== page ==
A second presentation of the seed of believers, as they are, along with believers, included in the covenant and church of God, has in recent times again come to the fore especiallyr through the labors of Dr. A. Kuyper, and perhaps still more through the many who so eagerly desire to commend themselves as disciples of this great man. We refer to the view which, is perhaps best known among us by the expression “presupposed regeneration.” According to this view, the entire church of Christ here on earth, with respect to all its members, young and old, is to be considered as the gathering of the elect and the regenerated, as long as the opposite does not “very definitely appear; and it is to be presupposed of every child, head for head, and soul for soul, who is born in the sphere of the church, that it has already been regenerated through the grace of the Holy spirit.
The point of departure of this view really lies in a certain conception of Baptism, in. a certain answer to the question as to whom the sacrament of Holy Baptism may be administered by the church of Christ on earth. Indeed, according to that conception, only then can it be said that there is a sacrament in the real sense of the word, when, at the very moment that the sign of the sacrament is administered by the church, there is a certain very special, sacramental operation of grace proceeding from heaven through Christ upon the individual who receives the sacrament. If at that very moment that operation of grace does not proceed from Christ upon the person who receives the sign of the sacrament, then there is not really a sacrament. To limit the discussion to Holy Baptism, thus only can it be said that there is a sacrament of Baptism, if the baptized person also receives baptismal grace, that is, a certain subjective grace which is joined by Christ to the sign of Baptism. Thus Dr. A. Kuyper writes in “E Voto,” II, pp. 534, ff.:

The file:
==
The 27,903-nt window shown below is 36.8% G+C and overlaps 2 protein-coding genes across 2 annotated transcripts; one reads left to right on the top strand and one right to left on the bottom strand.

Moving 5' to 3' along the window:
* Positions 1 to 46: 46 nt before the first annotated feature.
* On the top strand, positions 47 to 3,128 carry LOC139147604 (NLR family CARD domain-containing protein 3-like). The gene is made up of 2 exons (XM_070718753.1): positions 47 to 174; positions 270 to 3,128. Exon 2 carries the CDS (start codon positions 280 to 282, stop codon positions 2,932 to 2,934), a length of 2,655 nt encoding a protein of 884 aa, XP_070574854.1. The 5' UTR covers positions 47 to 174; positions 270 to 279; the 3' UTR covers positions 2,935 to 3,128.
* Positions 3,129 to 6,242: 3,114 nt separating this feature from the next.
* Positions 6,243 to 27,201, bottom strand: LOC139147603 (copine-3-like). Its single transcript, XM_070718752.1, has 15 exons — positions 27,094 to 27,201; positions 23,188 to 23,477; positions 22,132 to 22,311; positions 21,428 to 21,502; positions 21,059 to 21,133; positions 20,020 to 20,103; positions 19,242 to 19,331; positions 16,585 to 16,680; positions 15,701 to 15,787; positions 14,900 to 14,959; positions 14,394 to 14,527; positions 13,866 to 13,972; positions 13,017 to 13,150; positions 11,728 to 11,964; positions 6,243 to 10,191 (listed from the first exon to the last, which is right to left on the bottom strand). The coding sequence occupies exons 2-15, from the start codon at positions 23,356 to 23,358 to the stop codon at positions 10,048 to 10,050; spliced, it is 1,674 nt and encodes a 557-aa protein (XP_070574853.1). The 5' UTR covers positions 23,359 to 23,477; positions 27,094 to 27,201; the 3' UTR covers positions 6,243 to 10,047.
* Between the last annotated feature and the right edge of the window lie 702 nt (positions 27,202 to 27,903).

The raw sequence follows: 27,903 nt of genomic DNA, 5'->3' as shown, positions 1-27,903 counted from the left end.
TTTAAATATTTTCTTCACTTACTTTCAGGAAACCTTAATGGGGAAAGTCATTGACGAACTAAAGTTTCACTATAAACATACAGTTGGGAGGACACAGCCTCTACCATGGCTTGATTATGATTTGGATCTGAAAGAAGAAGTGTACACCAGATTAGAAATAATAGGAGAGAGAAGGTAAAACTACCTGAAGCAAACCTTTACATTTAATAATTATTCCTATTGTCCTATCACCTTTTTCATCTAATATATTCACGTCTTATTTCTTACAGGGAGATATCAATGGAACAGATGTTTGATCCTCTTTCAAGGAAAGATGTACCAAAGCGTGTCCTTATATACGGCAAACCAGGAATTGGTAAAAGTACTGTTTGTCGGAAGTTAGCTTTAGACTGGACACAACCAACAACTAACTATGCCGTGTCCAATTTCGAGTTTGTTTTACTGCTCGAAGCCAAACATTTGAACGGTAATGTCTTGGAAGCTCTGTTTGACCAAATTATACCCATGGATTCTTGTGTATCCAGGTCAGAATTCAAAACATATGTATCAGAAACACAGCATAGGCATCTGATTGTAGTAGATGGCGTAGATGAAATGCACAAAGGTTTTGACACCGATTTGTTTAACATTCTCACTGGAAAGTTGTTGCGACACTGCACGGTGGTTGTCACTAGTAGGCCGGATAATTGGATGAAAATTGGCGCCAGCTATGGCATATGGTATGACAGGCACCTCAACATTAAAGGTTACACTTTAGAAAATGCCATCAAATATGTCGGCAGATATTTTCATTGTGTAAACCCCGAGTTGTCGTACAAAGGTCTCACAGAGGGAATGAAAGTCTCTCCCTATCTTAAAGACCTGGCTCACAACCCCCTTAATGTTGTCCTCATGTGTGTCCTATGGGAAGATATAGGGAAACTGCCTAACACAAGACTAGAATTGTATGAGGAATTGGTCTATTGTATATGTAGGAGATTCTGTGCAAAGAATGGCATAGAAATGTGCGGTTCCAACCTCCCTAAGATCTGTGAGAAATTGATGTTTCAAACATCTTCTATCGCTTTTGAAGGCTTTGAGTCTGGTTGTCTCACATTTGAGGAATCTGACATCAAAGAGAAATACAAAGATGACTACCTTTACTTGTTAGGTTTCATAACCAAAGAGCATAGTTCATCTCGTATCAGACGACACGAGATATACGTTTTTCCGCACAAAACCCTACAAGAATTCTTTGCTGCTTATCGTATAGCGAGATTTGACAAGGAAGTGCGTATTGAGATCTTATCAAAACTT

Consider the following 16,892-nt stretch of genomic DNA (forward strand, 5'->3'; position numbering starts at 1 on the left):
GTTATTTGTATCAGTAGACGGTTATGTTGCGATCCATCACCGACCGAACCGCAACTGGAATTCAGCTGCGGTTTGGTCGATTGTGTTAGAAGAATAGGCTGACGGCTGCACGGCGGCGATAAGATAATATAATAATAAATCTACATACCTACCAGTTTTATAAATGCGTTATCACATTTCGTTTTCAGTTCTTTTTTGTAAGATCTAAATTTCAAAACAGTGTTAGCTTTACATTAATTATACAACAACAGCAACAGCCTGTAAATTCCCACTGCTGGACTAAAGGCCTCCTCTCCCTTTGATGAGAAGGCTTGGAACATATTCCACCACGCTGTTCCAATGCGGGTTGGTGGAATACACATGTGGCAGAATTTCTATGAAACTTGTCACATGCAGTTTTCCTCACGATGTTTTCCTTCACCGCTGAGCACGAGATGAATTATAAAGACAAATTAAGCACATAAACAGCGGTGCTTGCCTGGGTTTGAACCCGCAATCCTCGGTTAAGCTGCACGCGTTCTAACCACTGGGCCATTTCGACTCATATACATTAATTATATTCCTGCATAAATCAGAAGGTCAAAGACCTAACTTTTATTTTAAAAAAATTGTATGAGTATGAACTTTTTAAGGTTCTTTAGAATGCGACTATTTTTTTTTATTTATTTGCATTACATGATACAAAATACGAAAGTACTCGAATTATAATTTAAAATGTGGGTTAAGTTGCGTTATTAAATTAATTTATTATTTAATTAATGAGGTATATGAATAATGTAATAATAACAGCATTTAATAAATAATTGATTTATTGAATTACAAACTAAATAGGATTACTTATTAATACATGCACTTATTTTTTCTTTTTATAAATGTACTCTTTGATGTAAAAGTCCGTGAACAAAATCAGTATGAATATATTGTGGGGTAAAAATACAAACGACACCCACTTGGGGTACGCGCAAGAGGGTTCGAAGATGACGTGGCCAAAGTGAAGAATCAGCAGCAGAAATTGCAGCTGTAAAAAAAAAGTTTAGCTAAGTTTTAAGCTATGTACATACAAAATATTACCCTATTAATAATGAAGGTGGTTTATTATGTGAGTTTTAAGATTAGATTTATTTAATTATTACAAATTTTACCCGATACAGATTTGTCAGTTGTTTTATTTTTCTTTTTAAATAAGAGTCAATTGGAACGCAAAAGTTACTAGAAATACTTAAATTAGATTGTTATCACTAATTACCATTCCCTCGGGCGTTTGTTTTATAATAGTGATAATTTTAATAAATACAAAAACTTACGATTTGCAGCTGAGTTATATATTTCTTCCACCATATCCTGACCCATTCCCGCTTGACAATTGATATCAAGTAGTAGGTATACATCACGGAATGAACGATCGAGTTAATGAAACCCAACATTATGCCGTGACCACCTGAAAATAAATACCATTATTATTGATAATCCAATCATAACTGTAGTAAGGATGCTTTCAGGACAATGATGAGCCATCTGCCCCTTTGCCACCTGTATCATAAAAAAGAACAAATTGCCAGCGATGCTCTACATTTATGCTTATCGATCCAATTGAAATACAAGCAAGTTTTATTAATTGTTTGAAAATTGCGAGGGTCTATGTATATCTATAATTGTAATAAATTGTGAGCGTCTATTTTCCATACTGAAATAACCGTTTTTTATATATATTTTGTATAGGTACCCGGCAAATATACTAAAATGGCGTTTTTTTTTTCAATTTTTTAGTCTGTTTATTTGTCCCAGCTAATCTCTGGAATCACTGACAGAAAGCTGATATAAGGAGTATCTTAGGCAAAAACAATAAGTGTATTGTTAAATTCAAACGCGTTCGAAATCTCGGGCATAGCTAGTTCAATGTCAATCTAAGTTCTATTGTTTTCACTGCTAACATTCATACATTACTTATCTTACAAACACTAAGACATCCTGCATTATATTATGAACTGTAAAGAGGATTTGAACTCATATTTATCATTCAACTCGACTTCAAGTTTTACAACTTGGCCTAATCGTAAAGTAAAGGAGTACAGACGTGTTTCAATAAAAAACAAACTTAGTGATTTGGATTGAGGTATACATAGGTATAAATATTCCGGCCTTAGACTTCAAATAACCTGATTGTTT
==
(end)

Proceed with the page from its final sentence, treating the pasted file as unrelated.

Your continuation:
“And if you ask what then that essential significance might be, then our answer is that the essence of the sacrament always consists in this, that at the very moment of Holy Baptism or of Holy Communion there is a two-fold act taking place, the one upon earth by the minister who administers the sacrament, and the other by Christ out of heaven Who has instituted the sacrament only where these two operations coincide and unite is the operation of the sacrament present; and as often as this operation from heaven does notaccompany the administration of the form of the sacrament, so often not the sacrament, but only an appearance; is present. Then both your Baptism and your Communion are a lamp without light, a hearth without fire, a lung without breath, a heart without a beat: . . . The alternatives are these: either there are no sacraments, and the Lord has not instituted any such thing; or if He has truly instituted a sacrament, then the essence of this sacrament always consists herein, that He says to His ministers and to His church, “You do this: set forth these outward signs; and when in obedience to your Lord you thus set forth these signs, then I from the throne of grace in heaven will work the grace belonging therewith in the soul.
“As often, therefore, as Holy Baptism is administered in the midst of the congregation, you are to understand that at the very same moment when the minister administers the water of Baptism, your Mediator and Savior performs a work of grace in the soul of the baptized child or person from heaven, where He is exalted at the right hand of God . . . .
“He who teaches differently cuts the church loose from Christ; he bases the sacrament on the work of man instead of on an operation of the Lord. And he is responsible for it, if, through this unholy conception, the church sinks back into death.”